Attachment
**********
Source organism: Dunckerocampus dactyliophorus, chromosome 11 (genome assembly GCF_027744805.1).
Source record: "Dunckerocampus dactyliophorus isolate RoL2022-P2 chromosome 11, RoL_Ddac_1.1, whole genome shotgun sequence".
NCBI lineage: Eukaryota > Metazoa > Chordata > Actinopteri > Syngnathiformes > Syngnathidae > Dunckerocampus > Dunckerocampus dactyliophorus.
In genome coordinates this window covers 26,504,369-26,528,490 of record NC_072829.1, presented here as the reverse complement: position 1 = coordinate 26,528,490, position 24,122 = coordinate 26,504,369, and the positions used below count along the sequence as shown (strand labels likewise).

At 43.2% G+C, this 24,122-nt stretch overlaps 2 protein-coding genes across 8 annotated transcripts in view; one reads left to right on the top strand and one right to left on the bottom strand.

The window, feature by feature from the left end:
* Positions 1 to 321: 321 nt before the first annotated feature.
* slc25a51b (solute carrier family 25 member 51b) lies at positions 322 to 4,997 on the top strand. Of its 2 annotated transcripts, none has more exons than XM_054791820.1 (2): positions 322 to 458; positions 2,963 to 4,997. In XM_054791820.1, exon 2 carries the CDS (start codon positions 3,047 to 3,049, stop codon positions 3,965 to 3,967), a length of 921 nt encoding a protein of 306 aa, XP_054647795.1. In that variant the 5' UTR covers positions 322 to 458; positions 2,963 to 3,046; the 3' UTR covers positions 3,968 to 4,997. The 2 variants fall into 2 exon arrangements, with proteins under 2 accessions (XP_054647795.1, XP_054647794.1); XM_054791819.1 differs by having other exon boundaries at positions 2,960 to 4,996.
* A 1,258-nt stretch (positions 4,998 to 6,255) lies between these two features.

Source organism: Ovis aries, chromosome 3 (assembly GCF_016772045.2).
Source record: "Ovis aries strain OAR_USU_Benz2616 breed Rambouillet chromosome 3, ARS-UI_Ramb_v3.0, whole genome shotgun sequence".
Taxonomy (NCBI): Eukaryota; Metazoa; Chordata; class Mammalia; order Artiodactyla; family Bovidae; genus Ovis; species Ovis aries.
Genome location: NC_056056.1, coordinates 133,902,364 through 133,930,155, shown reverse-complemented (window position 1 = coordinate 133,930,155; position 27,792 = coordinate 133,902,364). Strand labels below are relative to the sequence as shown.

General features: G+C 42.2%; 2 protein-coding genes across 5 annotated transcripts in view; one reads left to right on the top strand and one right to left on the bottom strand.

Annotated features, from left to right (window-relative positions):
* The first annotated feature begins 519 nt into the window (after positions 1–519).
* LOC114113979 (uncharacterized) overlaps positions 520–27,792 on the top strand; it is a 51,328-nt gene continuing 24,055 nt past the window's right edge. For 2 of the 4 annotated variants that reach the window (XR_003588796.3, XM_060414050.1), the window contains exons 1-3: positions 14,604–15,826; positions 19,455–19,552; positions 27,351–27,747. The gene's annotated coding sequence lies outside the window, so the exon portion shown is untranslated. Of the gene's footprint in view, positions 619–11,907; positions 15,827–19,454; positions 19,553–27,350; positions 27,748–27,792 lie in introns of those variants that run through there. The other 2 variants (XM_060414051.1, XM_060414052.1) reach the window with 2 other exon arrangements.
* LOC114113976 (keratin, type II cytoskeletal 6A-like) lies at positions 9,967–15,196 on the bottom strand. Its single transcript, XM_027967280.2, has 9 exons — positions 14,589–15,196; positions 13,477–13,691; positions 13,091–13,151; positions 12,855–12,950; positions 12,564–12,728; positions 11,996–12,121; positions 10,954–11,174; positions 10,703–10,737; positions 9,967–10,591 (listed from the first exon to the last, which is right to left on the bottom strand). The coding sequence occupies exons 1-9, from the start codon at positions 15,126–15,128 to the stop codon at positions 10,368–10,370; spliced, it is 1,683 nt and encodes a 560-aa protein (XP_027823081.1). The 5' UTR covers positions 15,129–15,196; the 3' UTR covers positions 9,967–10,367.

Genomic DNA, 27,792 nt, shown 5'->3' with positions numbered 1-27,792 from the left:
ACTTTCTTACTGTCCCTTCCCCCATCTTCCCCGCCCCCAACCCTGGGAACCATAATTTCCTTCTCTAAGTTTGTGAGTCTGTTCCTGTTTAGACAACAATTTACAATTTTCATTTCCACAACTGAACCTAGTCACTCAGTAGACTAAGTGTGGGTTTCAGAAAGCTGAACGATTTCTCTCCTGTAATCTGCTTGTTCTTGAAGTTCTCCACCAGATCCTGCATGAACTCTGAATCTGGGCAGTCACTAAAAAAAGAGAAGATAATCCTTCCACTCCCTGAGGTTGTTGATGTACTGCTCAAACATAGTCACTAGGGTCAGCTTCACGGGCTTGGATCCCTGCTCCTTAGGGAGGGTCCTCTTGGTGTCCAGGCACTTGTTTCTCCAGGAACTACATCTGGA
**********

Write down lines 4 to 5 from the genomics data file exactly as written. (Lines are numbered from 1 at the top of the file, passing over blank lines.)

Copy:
In genome coordinates this window covers 26,504,369-26,528,490 of record NC_072829.1, presented here as the reverse complement: position 1 = coordinate 26,528,490, position 24,122 = coordinate 26,504,369, and the positions used below count along the sequence as shown (strand labels likewise).

At 43.2% G+C, this 24,122-nt stretch overlaps 2 protein-coding genes across 8 annotated transcripts in view; one reads left to right on the top strand and one right to left on the bottom strand.